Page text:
After having witnessed a few tragic scenes, Jojo K Josph decided to serve people in rural and urban areas

June 2, 2021, 7:42 p.m.

By:Reshma Jain

The wheels of a Samaritan’s car set out where the heart says. Today, it is a slum and tomorrow it would be a village. On some days, there are public servants who are served and, on other days, the stranded people. Yes, the second wave of the Covid pandemic is a test to humanity. While a few have gone beyond their call of duty, there are some others who felt it as a responsibility to serve people during this unprecedented crisis. One among them is Bengaluru-based Jojo K Joseph, National General Secretary of Human Rights Committee.  

Joseph witnessed a lot of volunteers and organisations distributing food and other essentials during the first wave of the pandemic. But the scene was a little different during the second wave when Covid seemed to be very dangerous. While people lost lives, there were others reaching out in dire need of help. It was a nightmare to venture out and heart-wrenching scenes were witnessed in hospitals.

Joseph thought to himself that there were three burning issues that need to be immediately addressed to. ‘Hunger’ – since people especially daily wagers starve to death, ‘Poverty’- that never allowed people to even buy the right surgical mask and ‘Untouchability’- a vertical of mankind to the ones positive with Covid.

There were hardly a few who thought about the plight of people in the slums. The service by public servants 24*7 has been commendable but their well-being was a matter of concern. At the same time, family and relatives of Covid infected patients were finding it difficult to provide them with basic necessities. After having witnessed all this, Joseph decided to move out of his comfort zone to address these issues which could further lead to loss of lives.

“Although it was challenging, I wanted to take a step forward as I was disheartened to see the plight of people. Apart from providing food, it was important to spread awareness on the importance of wearing a mask, especially in the slums. There was also a need to sensitise people to cope with stress and fear. At times, a sentence or two of consolation can save a life,” shared Joseph who started a few initiatives last week.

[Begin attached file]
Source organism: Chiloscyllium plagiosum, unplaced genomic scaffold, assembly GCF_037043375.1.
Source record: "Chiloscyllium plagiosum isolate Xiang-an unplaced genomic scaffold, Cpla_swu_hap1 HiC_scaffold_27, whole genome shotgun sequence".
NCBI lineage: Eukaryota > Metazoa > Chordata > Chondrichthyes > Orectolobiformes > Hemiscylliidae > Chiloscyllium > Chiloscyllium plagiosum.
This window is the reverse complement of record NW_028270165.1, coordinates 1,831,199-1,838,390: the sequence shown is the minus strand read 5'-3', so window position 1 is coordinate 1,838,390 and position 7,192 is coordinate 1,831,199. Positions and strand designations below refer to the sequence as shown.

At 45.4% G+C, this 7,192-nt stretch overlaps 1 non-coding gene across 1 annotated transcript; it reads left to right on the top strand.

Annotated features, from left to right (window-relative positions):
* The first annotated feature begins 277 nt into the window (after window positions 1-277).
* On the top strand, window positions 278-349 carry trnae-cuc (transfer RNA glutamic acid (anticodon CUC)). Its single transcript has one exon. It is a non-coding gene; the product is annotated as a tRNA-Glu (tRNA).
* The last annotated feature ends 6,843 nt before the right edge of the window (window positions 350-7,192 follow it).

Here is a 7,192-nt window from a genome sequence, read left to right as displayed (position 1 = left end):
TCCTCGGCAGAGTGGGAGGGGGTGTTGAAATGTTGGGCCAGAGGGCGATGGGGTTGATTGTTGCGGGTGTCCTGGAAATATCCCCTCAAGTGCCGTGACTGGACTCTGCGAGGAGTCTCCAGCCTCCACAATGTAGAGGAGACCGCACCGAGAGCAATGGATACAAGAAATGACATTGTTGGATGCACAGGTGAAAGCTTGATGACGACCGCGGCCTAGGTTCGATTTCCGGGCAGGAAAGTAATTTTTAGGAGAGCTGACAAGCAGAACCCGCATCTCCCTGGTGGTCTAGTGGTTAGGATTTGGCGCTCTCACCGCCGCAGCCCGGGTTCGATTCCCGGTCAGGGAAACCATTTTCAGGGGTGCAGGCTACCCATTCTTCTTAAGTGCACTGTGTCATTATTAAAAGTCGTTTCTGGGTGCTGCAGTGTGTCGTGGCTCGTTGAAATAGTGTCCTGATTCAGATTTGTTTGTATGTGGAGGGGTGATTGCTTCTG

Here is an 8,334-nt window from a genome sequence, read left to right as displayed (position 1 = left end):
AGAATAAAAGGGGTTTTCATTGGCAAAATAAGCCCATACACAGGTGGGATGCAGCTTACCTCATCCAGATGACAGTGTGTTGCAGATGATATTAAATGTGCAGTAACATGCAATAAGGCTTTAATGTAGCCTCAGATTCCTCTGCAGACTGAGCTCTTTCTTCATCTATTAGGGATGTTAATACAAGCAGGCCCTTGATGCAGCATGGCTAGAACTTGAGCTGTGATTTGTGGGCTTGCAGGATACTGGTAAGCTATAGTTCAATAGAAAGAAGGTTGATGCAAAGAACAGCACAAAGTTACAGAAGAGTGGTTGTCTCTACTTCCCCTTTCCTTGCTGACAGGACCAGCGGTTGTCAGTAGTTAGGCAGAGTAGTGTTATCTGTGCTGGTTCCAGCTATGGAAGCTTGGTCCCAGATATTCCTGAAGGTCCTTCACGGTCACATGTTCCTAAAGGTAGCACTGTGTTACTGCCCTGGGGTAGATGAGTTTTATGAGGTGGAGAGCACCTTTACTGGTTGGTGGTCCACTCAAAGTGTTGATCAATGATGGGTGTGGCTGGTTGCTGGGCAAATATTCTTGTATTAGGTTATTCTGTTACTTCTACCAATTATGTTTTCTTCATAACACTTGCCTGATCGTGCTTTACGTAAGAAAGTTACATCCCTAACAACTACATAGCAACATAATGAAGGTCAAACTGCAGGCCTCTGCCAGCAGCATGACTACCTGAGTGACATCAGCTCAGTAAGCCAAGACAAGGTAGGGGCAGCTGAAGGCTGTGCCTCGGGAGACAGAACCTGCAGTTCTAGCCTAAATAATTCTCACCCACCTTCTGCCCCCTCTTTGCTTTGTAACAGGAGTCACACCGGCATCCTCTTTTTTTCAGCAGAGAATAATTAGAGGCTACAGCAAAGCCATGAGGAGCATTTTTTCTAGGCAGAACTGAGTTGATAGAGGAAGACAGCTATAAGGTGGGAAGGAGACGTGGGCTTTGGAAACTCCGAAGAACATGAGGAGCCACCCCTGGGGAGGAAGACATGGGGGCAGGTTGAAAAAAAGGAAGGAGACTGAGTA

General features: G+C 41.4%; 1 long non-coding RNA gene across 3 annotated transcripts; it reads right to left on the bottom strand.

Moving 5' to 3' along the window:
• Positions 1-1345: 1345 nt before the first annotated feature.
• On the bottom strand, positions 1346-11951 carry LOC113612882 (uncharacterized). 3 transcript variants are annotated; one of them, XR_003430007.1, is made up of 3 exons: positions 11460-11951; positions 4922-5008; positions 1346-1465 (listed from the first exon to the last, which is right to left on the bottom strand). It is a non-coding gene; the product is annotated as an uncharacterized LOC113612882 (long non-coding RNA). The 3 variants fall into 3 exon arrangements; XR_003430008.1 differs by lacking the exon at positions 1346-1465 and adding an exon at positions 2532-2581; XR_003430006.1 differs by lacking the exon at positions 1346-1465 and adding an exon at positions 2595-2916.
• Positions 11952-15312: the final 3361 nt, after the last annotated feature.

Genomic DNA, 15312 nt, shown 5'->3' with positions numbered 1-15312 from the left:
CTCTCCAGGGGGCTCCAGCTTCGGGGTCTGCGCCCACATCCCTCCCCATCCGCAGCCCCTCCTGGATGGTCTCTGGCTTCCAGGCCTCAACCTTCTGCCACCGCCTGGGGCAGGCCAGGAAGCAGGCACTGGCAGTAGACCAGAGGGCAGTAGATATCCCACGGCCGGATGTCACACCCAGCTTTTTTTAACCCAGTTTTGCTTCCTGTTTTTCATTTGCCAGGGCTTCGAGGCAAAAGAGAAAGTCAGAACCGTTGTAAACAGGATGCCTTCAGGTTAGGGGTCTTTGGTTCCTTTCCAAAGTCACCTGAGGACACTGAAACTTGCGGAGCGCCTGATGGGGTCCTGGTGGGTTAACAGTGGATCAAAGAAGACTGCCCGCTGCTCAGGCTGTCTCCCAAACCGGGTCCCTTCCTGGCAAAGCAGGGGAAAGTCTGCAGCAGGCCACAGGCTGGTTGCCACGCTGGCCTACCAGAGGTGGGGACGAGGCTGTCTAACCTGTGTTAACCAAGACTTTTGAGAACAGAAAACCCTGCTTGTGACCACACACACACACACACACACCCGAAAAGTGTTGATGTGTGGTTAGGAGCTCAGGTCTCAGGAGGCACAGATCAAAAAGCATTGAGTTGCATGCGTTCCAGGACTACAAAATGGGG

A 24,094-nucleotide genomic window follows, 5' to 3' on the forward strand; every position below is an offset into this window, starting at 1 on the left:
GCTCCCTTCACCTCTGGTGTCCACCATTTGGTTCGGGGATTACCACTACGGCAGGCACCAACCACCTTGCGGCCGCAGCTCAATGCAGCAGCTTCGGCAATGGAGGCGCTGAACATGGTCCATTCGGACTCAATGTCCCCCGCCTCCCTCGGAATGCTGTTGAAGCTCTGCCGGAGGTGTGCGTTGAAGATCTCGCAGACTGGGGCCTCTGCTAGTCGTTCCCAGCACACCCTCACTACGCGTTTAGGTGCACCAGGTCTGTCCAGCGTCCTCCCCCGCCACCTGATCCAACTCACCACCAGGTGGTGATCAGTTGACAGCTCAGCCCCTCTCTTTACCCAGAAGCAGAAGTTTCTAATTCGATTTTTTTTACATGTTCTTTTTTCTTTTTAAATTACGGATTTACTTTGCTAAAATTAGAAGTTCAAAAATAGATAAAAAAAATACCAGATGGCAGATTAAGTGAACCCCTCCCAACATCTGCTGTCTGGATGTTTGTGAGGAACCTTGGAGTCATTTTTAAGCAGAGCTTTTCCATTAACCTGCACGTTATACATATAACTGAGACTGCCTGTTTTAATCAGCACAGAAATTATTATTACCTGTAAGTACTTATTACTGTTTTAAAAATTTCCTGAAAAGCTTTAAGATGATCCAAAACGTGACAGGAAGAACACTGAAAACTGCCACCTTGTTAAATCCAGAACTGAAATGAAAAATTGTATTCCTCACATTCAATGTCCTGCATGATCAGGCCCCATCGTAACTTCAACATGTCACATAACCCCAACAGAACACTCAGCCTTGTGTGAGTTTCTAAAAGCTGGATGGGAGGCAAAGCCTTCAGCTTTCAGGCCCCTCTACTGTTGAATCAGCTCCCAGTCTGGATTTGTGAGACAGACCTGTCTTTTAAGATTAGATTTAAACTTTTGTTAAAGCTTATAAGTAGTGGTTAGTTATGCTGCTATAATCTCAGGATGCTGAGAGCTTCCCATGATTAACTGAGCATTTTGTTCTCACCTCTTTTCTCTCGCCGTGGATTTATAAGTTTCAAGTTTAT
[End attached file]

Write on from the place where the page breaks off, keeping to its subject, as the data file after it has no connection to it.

The campaign started with preparing 100 packs of food a day, stacking water bottles and buying masks. All these were then loaded into Joseph’s car, ready for distribution. From stranded people, slum dwellers to public servants and frontline warriors, the campaign garnered a lot of support and appreciation.

“Every contribution since day one has been close to my heart. Every little smile, the reflection of gratitude on every face is what motivates me to move ahead in my mission to serve and help people,” said the young certified life coach by adding that Tharish Cuisines had come forward to cook simple rice dishes on request.

Covid has not just affected the physical health of people but also their mental health. The mental trauma and the stress created is very disturbing and difficult to deal with.

Joseph, a 33-year-old entrepreneur, said, “My vision is to multiply such kind-hearted souls and activate more such campaigns for the needy. This would inspire the youth to start the habit of giving it back to humanity/nature and not just being materialistic in life. We have plans to reach out to orphanages, old age homes, rehabilitation centres as well,” added joseph by concluding, ‘Just listen to your heart when alive and get going. Be happy and spread only love.’

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